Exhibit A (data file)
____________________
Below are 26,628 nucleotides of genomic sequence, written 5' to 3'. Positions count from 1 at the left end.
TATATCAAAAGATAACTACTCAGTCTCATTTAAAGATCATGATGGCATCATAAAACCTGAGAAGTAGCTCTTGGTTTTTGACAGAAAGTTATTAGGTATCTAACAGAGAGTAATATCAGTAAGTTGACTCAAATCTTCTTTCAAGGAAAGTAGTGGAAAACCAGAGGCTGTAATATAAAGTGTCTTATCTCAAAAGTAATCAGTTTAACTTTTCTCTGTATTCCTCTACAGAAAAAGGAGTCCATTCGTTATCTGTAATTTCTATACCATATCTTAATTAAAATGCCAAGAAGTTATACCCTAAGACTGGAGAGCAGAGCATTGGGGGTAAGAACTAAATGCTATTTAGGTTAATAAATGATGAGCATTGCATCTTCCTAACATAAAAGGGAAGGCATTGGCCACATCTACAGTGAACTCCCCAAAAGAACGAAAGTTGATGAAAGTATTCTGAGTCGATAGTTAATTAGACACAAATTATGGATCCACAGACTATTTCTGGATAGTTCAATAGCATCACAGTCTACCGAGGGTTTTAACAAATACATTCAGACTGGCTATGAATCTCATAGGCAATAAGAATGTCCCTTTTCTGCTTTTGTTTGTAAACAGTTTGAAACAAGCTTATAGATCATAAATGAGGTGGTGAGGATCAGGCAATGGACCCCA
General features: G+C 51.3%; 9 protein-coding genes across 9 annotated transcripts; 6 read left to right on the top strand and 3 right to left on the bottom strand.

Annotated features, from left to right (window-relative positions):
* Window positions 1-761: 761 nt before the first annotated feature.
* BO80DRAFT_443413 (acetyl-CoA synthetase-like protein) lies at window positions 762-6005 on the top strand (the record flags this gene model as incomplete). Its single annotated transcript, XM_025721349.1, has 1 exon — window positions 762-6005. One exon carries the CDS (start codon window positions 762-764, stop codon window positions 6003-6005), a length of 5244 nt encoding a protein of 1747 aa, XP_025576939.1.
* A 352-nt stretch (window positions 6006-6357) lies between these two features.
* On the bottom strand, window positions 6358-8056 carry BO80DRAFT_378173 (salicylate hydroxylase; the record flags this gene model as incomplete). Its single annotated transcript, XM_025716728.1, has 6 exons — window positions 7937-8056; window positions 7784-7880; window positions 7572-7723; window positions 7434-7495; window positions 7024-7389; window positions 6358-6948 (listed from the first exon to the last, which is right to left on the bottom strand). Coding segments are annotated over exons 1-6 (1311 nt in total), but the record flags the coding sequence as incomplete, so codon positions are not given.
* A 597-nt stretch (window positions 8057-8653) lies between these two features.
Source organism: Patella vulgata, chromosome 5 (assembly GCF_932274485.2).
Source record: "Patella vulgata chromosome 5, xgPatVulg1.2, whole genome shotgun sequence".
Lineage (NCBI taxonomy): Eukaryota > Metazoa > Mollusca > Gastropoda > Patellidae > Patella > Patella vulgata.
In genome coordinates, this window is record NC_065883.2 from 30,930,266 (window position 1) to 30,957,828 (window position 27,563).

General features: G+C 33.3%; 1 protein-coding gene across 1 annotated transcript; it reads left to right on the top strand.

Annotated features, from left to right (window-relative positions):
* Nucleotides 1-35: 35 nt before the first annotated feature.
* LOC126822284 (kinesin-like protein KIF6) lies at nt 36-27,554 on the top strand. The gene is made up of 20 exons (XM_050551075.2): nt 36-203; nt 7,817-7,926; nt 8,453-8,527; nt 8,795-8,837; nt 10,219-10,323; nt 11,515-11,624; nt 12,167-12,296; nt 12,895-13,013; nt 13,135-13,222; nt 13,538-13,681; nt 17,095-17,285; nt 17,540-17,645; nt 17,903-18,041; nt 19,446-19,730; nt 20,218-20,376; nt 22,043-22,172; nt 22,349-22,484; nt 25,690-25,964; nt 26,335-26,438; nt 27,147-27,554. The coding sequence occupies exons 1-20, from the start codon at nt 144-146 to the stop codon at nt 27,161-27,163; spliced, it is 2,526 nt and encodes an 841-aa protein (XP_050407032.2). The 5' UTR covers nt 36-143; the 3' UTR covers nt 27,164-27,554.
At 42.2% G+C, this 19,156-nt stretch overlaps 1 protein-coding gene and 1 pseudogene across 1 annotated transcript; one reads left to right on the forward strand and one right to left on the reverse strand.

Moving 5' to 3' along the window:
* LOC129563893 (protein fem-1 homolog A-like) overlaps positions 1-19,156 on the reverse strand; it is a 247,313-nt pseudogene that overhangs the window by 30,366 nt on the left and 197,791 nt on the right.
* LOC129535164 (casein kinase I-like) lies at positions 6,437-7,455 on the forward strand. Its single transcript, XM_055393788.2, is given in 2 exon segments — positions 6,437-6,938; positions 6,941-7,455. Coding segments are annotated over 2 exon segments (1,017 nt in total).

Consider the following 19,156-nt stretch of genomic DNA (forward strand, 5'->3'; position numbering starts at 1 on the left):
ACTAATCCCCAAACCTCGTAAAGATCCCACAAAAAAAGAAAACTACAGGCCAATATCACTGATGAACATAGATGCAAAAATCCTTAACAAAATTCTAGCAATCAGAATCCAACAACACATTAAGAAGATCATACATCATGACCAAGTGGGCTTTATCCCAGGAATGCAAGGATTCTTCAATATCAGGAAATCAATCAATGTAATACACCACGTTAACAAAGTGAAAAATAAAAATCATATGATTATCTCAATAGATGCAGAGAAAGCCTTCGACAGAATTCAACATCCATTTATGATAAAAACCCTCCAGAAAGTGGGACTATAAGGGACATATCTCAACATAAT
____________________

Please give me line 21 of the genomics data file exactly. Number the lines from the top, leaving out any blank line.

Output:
* LOC129535164 (casein kinase I-like) lies at positions 6,437-7,455 on the forward strand. Its single transcript, XM_055393788.2, is given in 2 exon segments — positions 6,437-6,938; positions 6,941-7,455. Coding segments are annotated over 2 exon segments (1,017 nt in total).